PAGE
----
Expanding on its vision for the metaverse, leading gaming platform Roblox announced a suite of new features around creators and artificial intelligence late last week.
The platform’s new additions appear to bolster opportunities for marketers to drive loyalty, such as through a new, in-game subscription service and more immersive social capabilities. 

The new feature, entitled Roblox Connect, will allow players to speak with each other, inside the platform, as their avatars. The characters will mimic the voice and facial expressions of a player as picked up by the camera and microphone on their desktop or mobile device, minimizing the need for external communication that could potentially take a player out of the immersive environment.

Another addition revolves around Limiteds, which are virtual accessories—clothing, bodies, heads—that users can create and publish as a limited quantity, and even re-sell once purchased. The feature first launched in April to members of Roblox’s user-generated content (UGC) program, and is now expanding to all creators.

Christina Wootton, Roblox’s chief partnerships officer has also used focused buzzwords like ‘scarcity’ and ‘utility’ which are familair in web3 specifically within the NFT scene. But whereas crypto-backed tokens have struggled to find a way into popular gaming and metaverse platforms, Limiteds could find an immediate demand with Roblox’s 60-plus million user base.

The reasons for staying away from crypto are varied, including issues relating to child and brand safety. But Roblox’s Web3 lacuna may be more easily explained by a simple lack of need for blockchain technology.

At Wishu, we have been passionate for a while about the need to utilize blockchain and web3 tech benefits without mentioning the off-putting key words such as ‘crypto’, ‘NFT’, ‘degen’, or ‘decentralized’. “No 12- or 16- or 22-year-old is asking, “Why should I do this without blockchain?” said Joe Ferencz, founder and chief executive of metaverse game developer Gamefam, which develops Roblox games.  

Another rather substantive feature announced by Roblox allows creators to offer subscriptions within their experiences. No longer will users have to pay in Robux, Roblox’s native currency, upon each entry, but instead can buy into a recurring economic relationship with their favorite creators.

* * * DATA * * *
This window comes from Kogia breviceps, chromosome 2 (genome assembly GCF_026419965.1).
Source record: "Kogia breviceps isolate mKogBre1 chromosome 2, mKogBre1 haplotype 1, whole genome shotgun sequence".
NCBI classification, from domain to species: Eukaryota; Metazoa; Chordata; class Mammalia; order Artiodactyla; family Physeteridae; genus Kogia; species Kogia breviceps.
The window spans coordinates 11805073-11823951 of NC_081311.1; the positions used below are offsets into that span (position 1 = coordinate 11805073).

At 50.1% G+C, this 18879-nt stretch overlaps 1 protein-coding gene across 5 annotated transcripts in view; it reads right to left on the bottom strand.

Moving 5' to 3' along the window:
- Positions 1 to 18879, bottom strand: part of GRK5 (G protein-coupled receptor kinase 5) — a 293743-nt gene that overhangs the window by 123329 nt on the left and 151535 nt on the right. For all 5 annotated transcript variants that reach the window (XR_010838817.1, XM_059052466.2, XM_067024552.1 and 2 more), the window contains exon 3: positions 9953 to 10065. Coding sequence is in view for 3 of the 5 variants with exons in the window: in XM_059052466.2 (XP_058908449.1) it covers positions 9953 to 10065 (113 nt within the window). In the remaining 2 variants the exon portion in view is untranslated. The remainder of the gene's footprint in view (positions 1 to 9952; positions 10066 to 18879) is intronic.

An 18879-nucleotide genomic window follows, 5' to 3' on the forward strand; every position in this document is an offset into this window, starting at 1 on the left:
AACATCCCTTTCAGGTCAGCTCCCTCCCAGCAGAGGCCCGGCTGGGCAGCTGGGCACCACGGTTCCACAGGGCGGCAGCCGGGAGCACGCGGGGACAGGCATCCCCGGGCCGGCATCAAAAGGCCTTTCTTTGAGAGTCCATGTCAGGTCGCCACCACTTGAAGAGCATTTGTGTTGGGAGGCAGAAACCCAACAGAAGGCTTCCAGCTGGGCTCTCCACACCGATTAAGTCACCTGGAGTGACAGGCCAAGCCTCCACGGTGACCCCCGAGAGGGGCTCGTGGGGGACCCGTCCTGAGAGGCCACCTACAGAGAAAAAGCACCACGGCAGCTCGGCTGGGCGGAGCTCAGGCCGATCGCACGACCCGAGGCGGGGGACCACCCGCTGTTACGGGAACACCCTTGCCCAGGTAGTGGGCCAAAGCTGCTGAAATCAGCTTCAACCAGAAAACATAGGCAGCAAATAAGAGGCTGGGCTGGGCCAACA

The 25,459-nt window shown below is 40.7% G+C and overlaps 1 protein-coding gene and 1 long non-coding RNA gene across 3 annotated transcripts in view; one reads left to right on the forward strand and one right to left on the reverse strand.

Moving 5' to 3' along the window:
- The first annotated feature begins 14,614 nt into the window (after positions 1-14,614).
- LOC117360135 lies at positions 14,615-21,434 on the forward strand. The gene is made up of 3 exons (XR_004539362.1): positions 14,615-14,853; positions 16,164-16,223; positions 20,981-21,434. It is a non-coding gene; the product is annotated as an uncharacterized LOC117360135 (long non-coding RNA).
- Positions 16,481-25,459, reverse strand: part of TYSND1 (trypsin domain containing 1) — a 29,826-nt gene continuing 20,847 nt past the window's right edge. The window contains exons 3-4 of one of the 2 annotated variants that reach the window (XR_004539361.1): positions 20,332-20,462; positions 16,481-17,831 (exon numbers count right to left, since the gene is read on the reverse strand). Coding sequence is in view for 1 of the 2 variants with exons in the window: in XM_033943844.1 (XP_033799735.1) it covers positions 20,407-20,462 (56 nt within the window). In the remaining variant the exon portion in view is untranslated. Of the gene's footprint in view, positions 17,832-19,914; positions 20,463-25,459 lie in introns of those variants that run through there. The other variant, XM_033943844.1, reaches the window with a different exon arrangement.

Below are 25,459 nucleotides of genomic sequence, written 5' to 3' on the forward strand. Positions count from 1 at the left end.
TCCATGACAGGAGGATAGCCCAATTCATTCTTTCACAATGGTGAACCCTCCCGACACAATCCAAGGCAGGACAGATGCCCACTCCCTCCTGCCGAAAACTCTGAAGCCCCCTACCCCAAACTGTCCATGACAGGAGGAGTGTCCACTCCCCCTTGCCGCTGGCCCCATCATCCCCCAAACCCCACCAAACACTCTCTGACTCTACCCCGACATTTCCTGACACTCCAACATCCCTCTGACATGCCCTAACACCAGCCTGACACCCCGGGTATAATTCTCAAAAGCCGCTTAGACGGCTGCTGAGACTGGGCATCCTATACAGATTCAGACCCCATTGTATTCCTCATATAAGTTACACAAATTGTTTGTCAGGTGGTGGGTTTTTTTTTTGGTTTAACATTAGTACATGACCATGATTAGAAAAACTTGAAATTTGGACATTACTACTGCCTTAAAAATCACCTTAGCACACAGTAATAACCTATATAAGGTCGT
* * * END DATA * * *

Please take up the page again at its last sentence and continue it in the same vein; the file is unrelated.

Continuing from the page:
The earnings policies surrounding Limiteds further indicate Roblox’s desire to fuel economic opportunities in its platform. For every mint, or the first time an accessory is published, the creator receives at least a 60% cut of the corresponding sale. For every re-sale, the creator will receive a 10% royalty fee, and the re-seller will receive a 30% cut of the sale.

Royalty fees have long been touted as an advantage of NFTs, a theoretical attraction to a creator economy that is often exploited on centralized platforms. But this promise has turned out to be a bust as NFT marketplaces have eliminated royalties in order to boost sales in a depressed market.

Just how similarly Limiteds could function as NFTs will depend on the emergence of a secondary marketplace, said Ferencz. Reselling of Limiteds appears to be solely available to premium users at the moment, but given the way in which Roblox tends to expand access over time, that may soon change. 

Another way that Roblox is vying for creators, and in so doing, consumers and brands, is by appearing on more consoles. The platform announced on Friday that it will be supported on PlayStation by October. 

Meanwhile, generative AI is a rising focus for Roblox, given the technology’s ability to democratize content creation. Roblox announced on Friday the launch of Assistant, a conversational bot that, resembling ChatGPT, will aim to help creators develop their experiences more quickly and efficiently.

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